a great attraction to musicians of
every kind. His experience in training instrumentalists is varied, and
some of Vancouver's leading orchestra men were once members of
bands   which   he   conducted.
AWARDS.
Prospective band members should
be* Interested to know that this
year an award Is being planned
for work in the University Band. A
swcii ter or blaster bearing the
blocked letters of the unlveralty
should prove to be a worthwhile
Incentive.
Possibilities   thnt   the   hand   will
take a trip wtth one of the athletic
teams   are   now   under   discussion.
This will be possible, of course, only If stufticlent students turn out to
hand   practise.     "Tuum   est."
AU   laat  year's  members  are  asked
to   be   at     the    meeting    Wednesday
noon,  which  will  be held  in  Arts 206
at   12.40.     New   studenta   are   cordially   invited  to Join.
Out of the restless longing of
youth to make Its voice heard across
the undulating ether, there was created In days gone by a new Institution, "Varsity Time." 'Twbb feeble,
disjointed and primitive, and Its excessive waitings dspleased the gods.
Then came evoluton—the Insurgency of life which had already proved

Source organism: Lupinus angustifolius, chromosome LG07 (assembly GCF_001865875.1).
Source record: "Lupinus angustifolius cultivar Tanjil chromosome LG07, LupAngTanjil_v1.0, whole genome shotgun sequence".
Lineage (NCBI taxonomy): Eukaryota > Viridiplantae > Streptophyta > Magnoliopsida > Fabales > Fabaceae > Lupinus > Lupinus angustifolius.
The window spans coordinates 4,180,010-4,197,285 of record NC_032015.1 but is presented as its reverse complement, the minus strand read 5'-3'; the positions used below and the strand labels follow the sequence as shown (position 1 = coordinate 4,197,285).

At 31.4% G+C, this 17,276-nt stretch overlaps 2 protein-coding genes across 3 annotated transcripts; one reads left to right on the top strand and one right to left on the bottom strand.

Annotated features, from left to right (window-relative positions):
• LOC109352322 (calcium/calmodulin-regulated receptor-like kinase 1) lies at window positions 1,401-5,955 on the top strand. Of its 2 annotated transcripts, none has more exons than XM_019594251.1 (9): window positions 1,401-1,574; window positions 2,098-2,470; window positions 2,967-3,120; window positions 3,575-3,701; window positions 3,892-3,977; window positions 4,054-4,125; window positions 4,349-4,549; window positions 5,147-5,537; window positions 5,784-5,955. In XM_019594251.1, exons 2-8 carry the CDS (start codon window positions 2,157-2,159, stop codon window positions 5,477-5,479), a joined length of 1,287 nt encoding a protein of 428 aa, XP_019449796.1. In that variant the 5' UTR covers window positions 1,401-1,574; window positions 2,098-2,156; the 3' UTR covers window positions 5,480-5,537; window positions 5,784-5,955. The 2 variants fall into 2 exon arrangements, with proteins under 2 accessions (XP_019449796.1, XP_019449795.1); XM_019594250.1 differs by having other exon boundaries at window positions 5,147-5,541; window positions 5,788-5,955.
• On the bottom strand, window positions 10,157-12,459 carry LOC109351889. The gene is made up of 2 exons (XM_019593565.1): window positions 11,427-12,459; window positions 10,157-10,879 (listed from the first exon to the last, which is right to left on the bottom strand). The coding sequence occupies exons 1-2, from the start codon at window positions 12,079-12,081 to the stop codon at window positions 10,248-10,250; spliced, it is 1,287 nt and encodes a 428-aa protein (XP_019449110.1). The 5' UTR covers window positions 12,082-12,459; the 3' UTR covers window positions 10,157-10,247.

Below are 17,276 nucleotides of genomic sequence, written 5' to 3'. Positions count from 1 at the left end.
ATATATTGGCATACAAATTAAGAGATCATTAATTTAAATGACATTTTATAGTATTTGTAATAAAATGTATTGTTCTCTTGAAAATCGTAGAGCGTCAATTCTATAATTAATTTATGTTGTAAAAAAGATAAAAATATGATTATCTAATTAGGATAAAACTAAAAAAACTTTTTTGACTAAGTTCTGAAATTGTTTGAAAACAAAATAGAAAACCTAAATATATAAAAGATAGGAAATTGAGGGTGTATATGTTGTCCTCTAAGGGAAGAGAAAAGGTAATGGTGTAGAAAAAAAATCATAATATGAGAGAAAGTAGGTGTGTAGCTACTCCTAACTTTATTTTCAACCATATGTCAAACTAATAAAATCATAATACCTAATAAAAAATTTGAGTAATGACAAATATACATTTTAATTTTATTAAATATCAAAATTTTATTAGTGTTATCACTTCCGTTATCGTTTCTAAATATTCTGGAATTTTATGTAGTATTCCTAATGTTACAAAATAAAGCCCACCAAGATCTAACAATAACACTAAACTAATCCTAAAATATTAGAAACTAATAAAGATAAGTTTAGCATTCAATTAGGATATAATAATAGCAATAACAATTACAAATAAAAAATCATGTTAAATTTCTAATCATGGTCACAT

Its power by replacing the slimy
amoeba by the supreme creation, the
Sophomore—this same evolution now
set to work on Varsity Time.
LESS PRIMITIVE
Gradually it became less primitive, less feeble, less disjointed and
the   gods   ut   times   tolerated   Ita
youthful babblings. Then oame the
revelation of De Vrles' theory of
"mutations" which states that the
long and weary process of evolution Is sometimes avoided by the   I
sudden   production   of   something
greatly advanced.
Hope for Varsity Time has grown.
At 8.15 p.m., October T, In the year
of our Lord  1988, marks the  beginning of a new Age in the history of
Varsity Time—the Ossydurkln Age.
On that night as the gods relax
In their Olympian chesterfields, holding between their Angers the knobs,
whloh in a flicker of time can cast
the' proffered gifts of man into oblivion—may sweet music echo in
their etherlal chambers, may entrancing drama and alluring enlightening items stay their hands.
Organizing   and   integrating   forces
are now at work to make this mutation a reality.
OFFICIALS
The appointments of Ossy Durkin   as  Producer,  Bob  Thompson,
as Script Director, Victor Freeman
as   Chief    Announcer   and   J.   D.
Macfarlane as Radio News Editor
have been made but there are still
vacancies in the clerical and acting
staffs.
Evolution  Is a  progress  in  discipline   and   co-operation    and    If   the
Ossydurkln Age  In Varsity Time la
to be successful it must have direct
assistance from many more persons
and    co-operation    from    all—Tuum
Est!!
IMPERIAL DEBATORS
STUDENT PROPOSALS TO BE
CONSIDERED BY COMMITTEE
Fred Thoneman (left) and Hugh Robaon (right) are the Imperial opposition